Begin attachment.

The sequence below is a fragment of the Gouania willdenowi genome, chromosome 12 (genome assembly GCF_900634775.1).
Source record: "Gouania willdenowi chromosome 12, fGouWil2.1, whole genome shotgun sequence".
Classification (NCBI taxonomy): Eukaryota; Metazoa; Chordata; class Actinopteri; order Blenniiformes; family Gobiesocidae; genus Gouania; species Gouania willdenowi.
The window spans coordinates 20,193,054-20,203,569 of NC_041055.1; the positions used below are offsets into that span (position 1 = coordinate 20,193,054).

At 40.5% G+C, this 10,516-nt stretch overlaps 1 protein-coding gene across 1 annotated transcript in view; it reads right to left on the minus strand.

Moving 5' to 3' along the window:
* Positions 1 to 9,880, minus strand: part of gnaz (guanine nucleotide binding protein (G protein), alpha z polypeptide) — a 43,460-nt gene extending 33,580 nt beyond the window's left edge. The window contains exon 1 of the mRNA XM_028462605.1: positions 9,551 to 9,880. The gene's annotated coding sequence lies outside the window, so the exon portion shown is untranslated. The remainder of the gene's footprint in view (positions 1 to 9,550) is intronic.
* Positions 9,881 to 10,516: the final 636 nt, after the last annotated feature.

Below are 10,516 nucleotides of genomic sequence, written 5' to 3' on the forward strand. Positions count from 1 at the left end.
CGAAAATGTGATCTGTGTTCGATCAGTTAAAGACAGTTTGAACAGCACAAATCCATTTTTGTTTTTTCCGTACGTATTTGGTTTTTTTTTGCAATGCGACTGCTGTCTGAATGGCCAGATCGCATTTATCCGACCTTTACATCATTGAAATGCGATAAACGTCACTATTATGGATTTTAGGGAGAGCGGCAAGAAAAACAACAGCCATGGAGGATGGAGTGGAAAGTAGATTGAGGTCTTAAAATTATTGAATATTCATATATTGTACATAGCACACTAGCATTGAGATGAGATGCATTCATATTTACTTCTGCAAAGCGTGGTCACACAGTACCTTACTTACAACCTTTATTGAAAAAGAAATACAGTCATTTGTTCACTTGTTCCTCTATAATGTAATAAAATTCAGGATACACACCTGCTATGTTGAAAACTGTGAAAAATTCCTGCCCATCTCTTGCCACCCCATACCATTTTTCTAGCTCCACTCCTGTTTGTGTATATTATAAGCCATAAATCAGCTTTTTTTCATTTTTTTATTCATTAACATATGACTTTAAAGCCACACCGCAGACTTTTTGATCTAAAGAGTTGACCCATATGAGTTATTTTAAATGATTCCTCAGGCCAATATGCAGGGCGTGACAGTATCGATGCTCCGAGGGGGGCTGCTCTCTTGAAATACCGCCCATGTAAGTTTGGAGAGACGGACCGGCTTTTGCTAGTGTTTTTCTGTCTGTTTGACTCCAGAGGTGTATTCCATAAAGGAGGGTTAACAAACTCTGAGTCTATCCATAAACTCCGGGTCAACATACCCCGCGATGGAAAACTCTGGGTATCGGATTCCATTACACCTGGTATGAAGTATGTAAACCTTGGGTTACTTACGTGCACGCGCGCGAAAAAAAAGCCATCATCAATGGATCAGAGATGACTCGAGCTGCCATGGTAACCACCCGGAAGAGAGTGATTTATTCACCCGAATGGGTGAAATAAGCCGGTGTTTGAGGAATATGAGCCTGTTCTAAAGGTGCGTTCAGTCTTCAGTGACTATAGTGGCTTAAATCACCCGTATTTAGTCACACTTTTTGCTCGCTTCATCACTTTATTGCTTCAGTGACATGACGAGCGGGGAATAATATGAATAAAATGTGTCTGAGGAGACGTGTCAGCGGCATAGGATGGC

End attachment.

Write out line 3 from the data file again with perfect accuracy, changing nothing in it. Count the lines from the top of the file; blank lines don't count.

Classification (NCBI taxonomy): Eukaryota; Metazoa; Chordata; class Actinopteri; order Blenniiformes; family Gobiesocidae; genus Gouania; species Gouania willdenowi.